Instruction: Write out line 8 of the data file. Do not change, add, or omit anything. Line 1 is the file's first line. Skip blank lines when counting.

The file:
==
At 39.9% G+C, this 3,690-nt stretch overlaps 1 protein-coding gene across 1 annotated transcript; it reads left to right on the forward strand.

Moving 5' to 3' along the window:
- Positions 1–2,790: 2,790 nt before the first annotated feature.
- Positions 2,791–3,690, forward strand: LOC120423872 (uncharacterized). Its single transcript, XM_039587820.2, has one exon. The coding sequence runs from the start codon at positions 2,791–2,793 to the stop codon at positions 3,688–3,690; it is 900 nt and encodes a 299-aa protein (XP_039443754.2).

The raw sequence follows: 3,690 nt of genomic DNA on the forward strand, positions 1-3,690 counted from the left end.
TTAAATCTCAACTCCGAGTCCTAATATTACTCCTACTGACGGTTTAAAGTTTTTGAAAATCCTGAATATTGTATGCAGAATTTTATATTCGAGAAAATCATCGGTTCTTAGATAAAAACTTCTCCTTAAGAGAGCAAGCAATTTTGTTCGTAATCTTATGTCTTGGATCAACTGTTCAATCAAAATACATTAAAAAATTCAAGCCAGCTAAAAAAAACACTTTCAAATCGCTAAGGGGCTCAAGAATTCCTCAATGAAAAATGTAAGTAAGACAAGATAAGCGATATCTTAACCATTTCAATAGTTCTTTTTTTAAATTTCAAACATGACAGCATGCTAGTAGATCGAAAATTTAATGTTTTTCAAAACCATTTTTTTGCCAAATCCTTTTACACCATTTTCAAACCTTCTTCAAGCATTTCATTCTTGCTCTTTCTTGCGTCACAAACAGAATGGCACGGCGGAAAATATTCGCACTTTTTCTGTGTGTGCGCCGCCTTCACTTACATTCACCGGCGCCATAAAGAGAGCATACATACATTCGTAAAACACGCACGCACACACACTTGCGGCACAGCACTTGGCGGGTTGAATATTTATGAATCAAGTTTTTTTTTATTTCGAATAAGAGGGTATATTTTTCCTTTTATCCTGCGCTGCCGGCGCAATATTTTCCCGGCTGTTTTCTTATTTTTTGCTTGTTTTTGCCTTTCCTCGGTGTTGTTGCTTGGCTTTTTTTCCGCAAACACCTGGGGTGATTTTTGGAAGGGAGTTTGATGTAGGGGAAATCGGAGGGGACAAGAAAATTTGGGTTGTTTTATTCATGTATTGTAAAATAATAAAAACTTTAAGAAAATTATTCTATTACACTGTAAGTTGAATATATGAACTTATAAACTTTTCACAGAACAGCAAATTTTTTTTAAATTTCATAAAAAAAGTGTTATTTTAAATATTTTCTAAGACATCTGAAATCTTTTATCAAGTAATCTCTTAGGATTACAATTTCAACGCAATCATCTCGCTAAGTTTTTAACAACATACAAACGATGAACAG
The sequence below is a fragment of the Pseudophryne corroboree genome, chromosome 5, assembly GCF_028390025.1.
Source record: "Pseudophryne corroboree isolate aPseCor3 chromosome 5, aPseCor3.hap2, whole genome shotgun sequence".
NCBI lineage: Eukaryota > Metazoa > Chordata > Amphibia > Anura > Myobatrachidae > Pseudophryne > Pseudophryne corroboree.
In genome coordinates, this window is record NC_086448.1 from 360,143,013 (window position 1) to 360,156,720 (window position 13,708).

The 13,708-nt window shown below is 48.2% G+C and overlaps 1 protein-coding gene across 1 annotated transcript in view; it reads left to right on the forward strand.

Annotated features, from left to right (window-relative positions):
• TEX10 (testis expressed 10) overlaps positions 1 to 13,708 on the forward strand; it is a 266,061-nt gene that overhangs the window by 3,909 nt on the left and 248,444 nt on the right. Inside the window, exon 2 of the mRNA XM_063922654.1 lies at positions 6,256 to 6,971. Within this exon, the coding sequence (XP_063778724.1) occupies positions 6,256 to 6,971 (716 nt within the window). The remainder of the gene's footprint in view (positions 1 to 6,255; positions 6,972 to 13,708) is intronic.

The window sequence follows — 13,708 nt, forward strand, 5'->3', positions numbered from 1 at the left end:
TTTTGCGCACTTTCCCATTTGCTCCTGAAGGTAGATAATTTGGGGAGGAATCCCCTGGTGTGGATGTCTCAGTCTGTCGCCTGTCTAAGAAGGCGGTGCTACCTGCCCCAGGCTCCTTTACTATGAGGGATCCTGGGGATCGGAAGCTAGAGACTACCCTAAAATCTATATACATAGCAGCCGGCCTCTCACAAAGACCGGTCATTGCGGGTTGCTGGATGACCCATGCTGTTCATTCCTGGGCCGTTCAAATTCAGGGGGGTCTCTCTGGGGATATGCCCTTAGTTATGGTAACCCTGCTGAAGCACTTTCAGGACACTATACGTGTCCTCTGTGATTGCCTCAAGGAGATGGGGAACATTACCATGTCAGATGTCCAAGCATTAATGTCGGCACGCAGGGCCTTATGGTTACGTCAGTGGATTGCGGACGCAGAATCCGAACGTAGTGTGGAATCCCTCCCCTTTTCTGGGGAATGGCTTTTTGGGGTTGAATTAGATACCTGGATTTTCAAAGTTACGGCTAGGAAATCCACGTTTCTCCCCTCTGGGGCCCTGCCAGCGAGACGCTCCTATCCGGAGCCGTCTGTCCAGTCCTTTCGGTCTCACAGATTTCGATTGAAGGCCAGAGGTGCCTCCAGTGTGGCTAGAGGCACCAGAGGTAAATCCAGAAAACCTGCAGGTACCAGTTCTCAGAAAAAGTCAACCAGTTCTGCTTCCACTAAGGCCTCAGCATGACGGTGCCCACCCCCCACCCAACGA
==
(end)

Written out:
Source record: "Pseudophryne corroboree isolate aPseCor3 chromosome 5, aPseCor3.hap2, whole genome shotgun sequence".